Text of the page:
In general, bears emerge between March and April. Male bears emerge earlier than female bears who stay with cubs. When the cubs are born, they weight about one pound and tuck under the mother’s fur to nurse and grow. These dens are a crucial aspect to keeping cubs alive until they can withstand conditions outside.
Bears don’t wake from hibernation with a spring in their step. They’re groggy and in a state of walking hibernation for two to three weeks. During this period, their metabolisms haven’t quite kicked back in. It’s a myth that they wake up ravenous; it takes them weeks to find a nearby carcass remotely palatable.
Do Polar Bears Hibernate?
No: Polar bears don’t hibernate. Hibernation is an adaptation to scarce resources, and winter is when polar bears head out onto the ice to hunt seals. “If you are born a male polar bear, you will never den up again because you can eat seals year-round,” bear biologist Tom Smith says. “Pregnant bears, however, enter maternal dens where they can give birth in a relatively warm, safe environment.”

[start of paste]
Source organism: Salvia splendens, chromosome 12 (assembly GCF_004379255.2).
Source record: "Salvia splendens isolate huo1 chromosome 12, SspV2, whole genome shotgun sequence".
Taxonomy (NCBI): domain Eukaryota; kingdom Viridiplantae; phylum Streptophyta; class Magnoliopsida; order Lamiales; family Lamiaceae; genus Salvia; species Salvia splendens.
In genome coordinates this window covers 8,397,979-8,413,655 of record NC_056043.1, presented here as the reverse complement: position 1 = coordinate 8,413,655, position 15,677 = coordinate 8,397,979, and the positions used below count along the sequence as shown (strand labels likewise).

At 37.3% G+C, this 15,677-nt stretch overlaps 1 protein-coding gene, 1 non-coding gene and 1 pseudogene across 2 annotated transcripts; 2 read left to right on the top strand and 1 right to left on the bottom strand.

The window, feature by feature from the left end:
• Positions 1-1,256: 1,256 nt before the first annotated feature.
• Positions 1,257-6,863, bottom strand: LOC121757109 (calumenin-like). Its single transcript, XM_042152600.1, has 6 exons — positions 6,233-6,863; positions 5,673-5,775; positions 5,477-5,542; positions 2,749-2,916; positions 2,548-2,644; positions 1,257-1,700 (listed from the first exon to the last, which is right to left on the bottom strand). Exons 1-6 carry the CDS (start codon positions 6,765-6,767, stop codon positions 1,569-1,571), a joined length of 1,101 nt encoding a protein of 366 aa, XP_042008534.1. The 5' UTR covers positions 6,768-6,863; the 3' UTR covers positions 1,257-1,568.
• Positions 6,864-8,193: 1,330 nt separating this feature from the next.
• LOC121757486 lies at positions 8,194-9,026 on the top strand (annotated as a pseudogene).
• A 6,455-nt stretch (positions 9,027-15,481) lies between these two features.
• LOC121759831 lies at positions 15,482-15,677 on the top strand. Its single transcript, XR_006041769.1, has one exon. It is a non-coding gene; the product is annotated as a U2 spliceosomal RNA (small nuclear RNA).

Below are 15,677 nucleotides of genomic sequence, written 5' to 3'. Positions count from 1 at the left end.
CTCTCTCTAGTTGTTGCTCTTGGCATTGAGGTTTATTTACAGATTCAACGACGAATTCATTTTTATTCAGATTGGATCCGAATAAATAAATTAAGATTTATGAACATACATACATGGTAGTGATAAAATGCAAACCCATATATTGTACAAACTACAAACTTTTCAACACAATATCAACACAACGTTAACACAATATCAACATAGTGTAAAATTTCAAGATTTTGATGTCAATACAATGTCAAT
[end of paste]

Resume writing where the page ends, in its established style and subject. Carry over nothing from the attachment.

When Do Bears Hibernate?
This depends on location and duration of winter. According to the North American Bear Center, bears in Minnesota react to the scarce food each fall, retreat to their dens in September or October, and stay there for six or seven months. Bears in the New England states, however, have access to acorns and nuts each winter, so they don’t have to be in such a hurry to climb into their dens. They crawl in at the end of November or beginning of December every year and stay in for less than five months. Also, while bears in the New England states have the resources and warmer temperatures that allow them to wake up and forage, bears in Minnesota don’t have the same conditions and have to hibernate through the winter.